- Don’t reinvent the wheel. If you’re just starting out with records management, look to an area of your agency—HR, for example—that already has established retention requirements for their records. Configure and automate your retention schedules in these departments. Start simple, and grow your strategy to other areas throughout your agency.
- Start small. It can be helpful to start your records management automation efforts in a single department, such as HR or Accounting, rather than across your entire agency. Define retention rules for each record, and then expand your efforts to other departments.
Migrating Inactive Records to Low-cost Storage
Agencies are required to retain certain records for a period beyond the active stages of their lifecycles. Electronic storage of these records can be expensive. One area of records management that is often overlooked is the movement of inactive records from expensive fast storage to more cost-effective, long-term storage options. Hierarchical storage management (HSM) software can help you automate the backup and migration of those records that are inactive, but must be retained for a designated period of time. This will help reduce operating costs. At the same time, by making your electronic storage repository work more efficiently, HSM will help to ensure that your active records are able to be accessed quickly.
The Big Picture
As you make your transition to paperless processing, it can be helpful to look at your agency holistically. Closely examine your staff, your software systems, and your business processes, and find ways to improve efficiency by aligning them. The reality is that the way we do work is changing. Constituents and other stakeholders have the expectation of efficient, immediate service. They expect transactions to be quick and informed. Staff has the expectation that information access will be available at their fingertips—whether they are servicing customers from a traditional work environment or on the go using tablets, smartphones, or other mobile devices.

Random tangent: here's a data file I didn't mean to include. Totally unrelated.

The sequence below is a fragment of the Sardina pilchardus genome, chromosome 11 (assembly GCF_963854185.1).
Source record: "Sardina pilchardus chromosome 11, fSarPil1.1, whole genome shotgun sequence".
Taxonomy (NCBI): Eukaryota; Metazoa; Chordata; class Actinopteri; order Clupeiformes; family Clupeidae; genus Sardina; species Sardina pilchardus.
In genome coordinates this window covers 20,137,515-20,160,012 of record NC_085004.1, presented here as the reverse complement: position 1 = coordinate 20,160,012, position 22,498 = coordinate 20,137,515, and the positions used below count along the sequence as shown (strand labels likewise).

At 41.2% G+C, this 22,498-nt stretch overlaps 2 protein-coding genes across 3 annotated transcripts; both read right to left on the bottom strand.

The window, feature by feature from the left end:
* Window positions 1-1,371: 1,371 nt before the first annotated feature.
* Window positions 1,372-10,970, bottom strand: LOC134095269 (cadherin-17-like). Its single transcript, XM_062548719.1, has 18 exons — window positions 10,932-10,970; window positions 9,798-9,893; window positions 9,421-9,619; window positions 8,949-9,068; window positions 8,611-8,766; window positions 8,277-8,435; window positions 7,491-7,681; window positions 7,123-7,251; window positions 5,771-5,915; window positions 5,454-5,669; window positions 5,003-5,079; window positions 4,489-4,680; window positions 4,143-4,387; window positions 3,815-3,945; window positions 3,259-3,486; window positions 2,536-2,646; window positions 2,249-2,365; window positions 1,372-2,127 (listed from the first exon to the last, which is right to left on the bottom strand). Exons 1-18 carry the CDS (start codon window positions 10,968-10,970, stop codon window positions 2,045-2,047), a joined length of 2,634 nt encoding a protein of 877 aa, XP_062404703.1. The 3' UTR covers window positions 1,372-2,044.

Technology has made these expectations possible, but to achieve them you need to go beyond simple paperless processing. ECM software can address challenges associated with compliance, turnaround, information access, and outdated legacy systems that may be contributing to—rather than alleviating—increasing costs and process inefficiency. At the same time, it can make your agency more efficient and responsive. With a cloud-based option, deployment no longer requires a huge upfront capital expense. Don’t settle for the limited returns of simple paperless processing. Discover what you can accomplish with advanced ECM technologies like enterprise workflow, automation, integration, and records management.
- Article: A Guide for Municipal and State Agencies (Part 1)
- Article: A Guide for Municipal and State Agencies (Part 2)
- Article: A Guide for Municipal and State Agencies (Part 3)
- Article: A Guide for Municipal and State Agencies (Part 4)